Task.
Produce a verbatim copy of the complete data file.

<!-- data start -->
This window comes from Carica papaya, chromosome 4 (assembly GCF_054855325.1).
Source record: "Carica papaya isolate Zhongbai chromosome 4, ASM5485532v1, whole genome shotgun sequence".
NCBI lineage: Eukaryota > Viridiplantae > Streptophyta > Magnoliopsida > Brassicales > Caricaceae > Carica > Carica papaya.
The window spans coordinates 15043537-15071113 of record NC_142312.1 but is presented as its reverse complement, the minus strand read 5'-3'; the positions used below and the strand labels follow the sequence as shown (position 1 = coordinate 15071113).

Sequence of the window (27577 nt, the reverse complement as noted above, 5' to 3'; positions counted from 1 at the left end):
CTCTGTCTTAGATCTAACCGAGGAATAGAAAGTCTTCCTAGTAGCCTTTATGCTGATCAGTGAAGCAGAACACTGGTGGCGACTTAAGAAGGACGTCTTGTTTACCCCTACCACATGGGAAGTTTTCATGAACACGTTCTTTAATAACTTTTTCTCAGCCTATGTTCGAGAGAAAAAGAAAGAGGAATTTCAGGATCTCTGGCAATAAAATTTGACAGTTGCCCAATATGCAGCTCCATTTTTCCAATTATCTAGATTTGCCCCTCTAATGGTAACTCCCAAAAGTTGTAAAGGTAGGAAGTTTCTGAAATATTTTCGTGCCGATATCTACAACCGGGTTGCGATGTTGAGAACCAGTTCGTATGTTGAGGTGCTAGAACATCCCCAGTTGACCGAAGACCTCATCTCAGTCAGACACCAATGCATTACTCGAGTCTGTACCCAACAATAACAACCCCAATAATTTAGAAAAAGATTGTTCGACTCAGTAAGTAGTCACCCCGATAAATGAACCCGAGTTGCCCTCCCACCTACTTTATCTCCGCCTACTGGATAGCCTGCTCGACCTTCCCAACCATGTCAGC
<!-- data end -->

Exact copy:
This window comes from Carica papaya, chromosome 4 (assembly GCF_054855325.1).
Source record: "Carica papaya isolate Zhongbai chromosome 4, ASM5485532v1, whole genome shotgun sequence".
NCBI lineage: Eukaryota > Viridiplantae > Streptophyta > Magnoliopsida > Brassicales > Caricaceae > Carica > Carica papaya.
The window spans coordinates 15043537-15071113 of record NC_142312.1 but is presented as its reverse complement, the minus strand read 5'-3'; the positions used below and the strand labels follow the sequence as shown (position 1 = coordinate 15071113).

Sequence of the window (27577 nt, the reverse complement as noted above, 5' to 3'; positions counted from 1 at the left end):
CTCTGTCTTAGATCTAACCGAGGAATAGAAAGTCTTCCTAGTAGCCTTTATGCTGATCAGTGAAGCAGAACACTGGTGGCGACTTAAGAAGGACGTCTTGTTTACCCCTACCACATGGGAAGTTTTCATGAACACGTTCTTTAATAACTTTTTCTCAGCCTATGTTCGAGAGAAAAAGAAAGAGGAATTTCAGGATCTCTGGCAATAAAATTTGACAGTTGCCCAATATGCAGCTCCATTTTTCCAATTATCTAGATTTGCCCCTCTAATGGTAACTCCCAAAAGTTGTAAAGGTAGGAAGTTTCTGAAATATTTTCGTGCCGATATCTACAACCGGGTTGCGATGTTGAGAACCAGTTCGTATGTTGAGGTGCTAGAACATCCCCAGTTGACCGAAGACCTCATCTCAGTCAGACACCAATGCATTACTCGAGTCTGTACCCAACAATAACAACCCCAATAATTTAGAAAAAGATTGTTCGACTCAGTAAGTAGTCACCCCGATAAATGAACCCGAGTTGCCCTCCCACCTACTTTATCTCCGCCTACTGGATAGCCTGCTCGACCTTCCCAACCATGTCAGC